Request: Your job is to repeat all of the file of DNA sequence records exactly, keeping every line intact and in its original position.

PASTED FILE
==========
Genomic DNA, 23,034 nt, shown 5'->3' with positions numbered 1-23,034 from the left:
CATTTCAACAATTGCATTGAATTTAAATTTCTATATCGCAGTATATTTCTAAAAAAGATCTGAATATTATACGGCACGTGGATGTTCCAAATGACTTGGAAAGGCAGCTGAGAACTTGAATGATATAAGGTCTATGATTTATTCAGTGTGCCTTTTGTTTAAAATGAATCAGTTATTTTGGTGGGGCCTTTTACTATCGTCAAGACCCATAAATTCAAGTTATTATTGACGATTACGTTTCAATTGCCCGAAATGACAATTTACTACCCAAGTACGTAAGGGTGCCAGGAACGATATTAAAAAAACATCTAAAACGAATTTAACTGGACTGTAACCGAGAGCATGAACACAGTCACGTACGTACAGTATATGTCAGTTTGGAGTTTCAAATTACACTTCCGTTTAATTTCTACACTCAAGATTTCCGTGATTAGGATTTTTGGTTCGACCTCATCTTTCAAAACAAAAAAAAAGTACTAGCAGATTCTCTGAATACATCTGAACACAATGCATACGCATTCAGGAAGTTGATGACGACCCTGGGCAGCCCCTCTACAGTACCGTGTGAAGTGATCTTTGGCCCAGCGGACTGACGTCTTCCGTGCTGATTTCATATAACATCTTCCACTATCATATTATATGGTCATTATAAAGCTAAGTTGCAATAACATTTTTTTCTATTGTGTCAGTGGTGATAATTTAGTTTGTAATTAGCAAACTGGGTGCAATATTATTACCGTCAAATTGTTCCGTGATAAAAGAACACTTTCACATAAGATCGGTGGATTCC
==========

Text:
Genomic DNA, 23,034 nt, shown 5'->3' with positions numbered 1-23,034 from the left:
CATTTCAACAATTGCATTGAATTTAAATTTCTATATCGCAGTATATTTCTAAAAAAGATCTGAATATTATACGGCACGTGGATGTTCCAAATGACTTGGAAAGGCAGCTGAGAACTTGAATGATATAAGGTCTATGATTTATTCAGTGTGCCTTTTGTTTAAAATGAATCAGTTATTTTGGTGGGGCCTTTTACTATCGTCAAGACCCATAAATTCAAGTTATTATTGACGATTACGTTTCAATTGCCCGAAATGACAATTTACTACCCAAGTACGTAAGGGTGCCAGGAACGATATTAAAAAAACATCTAAAACGAATTTAACTGGACTGTAACCGAGAGCATGAACACAGTCACGTACGTACAGTATATGTCAGTTTGGAGTTTCAAATTACACTTCCGTTTAATTTCTACACTCAAGATTTCCGTGATTAGGATTTTTGGTTCGACCTCATCTTTCAAAACAAAAAAAAAGTACTAGCAGATTCTCTGAATACATCTGAACACAATGCATACGCATTCAGGAAGTTGATGACGACCCTGGGCAGCCCCTCTACAGTACCGTGTGAAGTGATCTTTGGCCCAGCGGACTGACGTCTTCCGTGCTGATTTCATATAACATCTTCCACTATCATATTATATGGTCATTATAAAGCTAAGTTGCAATAACATTTTTTTCTATTGTGTCAGTGGTGATAATTTAGTTTGTAATTAGCAAACTGGGTGCAATATTATTACCGTCAAATTGTTCCGTGATAAAAGAACACTTTCACATAAGATCGGTGGATTCC